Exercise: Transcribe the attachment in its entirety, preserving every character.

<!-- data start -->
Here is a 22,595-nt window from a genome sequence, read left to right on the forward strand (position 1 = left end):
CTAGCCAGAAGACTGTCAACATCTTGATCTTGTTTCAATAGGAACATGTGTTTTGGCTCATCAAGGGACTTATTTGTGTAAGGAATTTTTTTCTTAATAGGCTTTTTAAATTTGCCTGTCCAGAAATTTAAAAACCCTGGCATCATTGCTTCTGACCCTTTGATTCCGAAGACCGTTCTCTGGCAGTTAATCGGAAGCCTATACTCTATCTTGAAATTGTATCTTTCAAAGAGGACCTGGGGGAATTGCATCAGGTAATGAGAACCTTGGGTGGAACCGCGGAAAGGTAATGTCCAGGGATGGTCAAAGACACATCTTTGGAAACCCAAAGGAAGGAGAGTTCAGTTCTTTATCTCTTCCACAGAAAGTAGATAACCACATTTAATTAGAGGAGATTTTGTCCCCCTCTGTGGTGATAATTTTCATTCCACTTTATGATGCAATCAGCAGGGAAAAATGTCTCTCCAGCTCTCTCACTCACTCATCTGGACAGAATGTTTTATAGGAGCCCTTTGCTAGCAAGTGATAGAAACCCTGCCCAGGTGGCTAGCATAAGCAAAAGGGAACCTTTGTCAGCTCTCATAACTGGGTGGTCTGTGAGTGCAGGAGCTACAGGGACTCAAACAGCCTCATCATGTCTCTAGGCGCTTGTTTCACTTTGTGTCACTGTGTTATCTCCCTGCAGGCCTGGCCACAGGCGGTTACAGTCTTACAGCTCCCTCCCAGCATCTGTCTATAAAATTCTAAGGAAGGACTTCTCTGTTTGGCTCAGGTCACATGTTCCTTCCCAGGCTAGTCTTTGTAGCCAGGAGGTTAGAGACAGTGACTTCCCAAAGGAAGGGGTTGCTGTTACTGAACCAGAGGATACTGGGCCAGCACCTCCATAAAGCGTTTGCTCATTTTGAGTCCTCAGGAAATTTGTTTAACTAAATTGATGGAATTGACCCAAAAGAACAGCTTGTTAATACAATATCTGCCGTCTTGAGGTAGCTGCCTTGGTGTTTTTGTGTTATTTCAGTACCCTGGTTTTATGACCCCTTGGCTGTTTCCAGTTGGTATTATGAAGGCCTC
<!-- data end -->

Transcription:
Here is a 22,595-nt window from a genome sequence, read left to right on the forward strand (position 1 = left end):
CTAGCCAGAAGACTGTCAACATCTTGATCTTGTTTCAATAGGAACATGTGTTTTGGCTCATCAAGGGACTTATTTGTGTAAGGAATTTTTTTCTTAATAGGCTTTTTAAATTTGCCTGTCCAGAAATTTAAAAACCCTGGCATCATTGCTTCTGACCCTTTGATTCCGAAGACCGTTCTCTGGCAGTTAATCGGAAGCCTATACTCTATCTTGAAATTGTATCTTTCAAAGAGGACCTGGGGGAATTGCATCAGGTAATGAGAACCTTGGGTGGAACCGCGGAAAGGTAATGTCCAGGGATGGTCAAAGACACATCTTTGGAAACCCAAAGGAAGGAGAGTTCAGTTCTTTATCTCTTCCACAGAAAGTAGATAACCACATTTAATTAGAGGAGATTTTGTCCCCCTCTGTGGTGATAATTTTCATTCCACTTTATGATGCAATCAGCAGGGAAAAATGTCTCTCCAGCTCTCTCACTCACTCATCTGGACAGAATGTTTTATAGGAGCCCTTTGCTAGCAAGTGATAGAAACCCTGCCCAGGTGGCTAGCATAAGCAAAAGGGAACCTTTGTCAGCTCTCATAACTGGGTGGTCTGTGAGTGCAGGAGCTACAGGGACTCAAACAGCCTCATCATGTCTCTAGGCGCTTGTTTCACTTTGTGTCACTGTGTTATCTCCCTGCAGGCCTGGCCACAGGCGGTTACAGTCTTACAGCTCCCTCCCAGCATCTGTCTATAAAATTCTAAGGAAGGACTTCTCTGTTTGGCTCAGGTCACATGTTCCTTCCCAGGCTAGTCTTTGTAGCCAGGAGGTTAGAGACAGTGACTTCCCAAAGGAAGGGGTTGCTGTTACTGAACCAGAGGATACTGGGCCAGCACCTCCATAAAGCGTTTGCTCATTTTGAGTCCTCAGGAAATTTGTTTAACTAAATTGATGGAATTGACCCAAAAGAACAGCTTGTTAATACAATATCTGCCGTCTTGAGGTAGCTGCCTTGGTGTTTTTGTGTTATTTCAGTACCCTGGTTTTATGACCCCTTGGCTGTTTCCAGTTGGTATTATGAAGGCCTC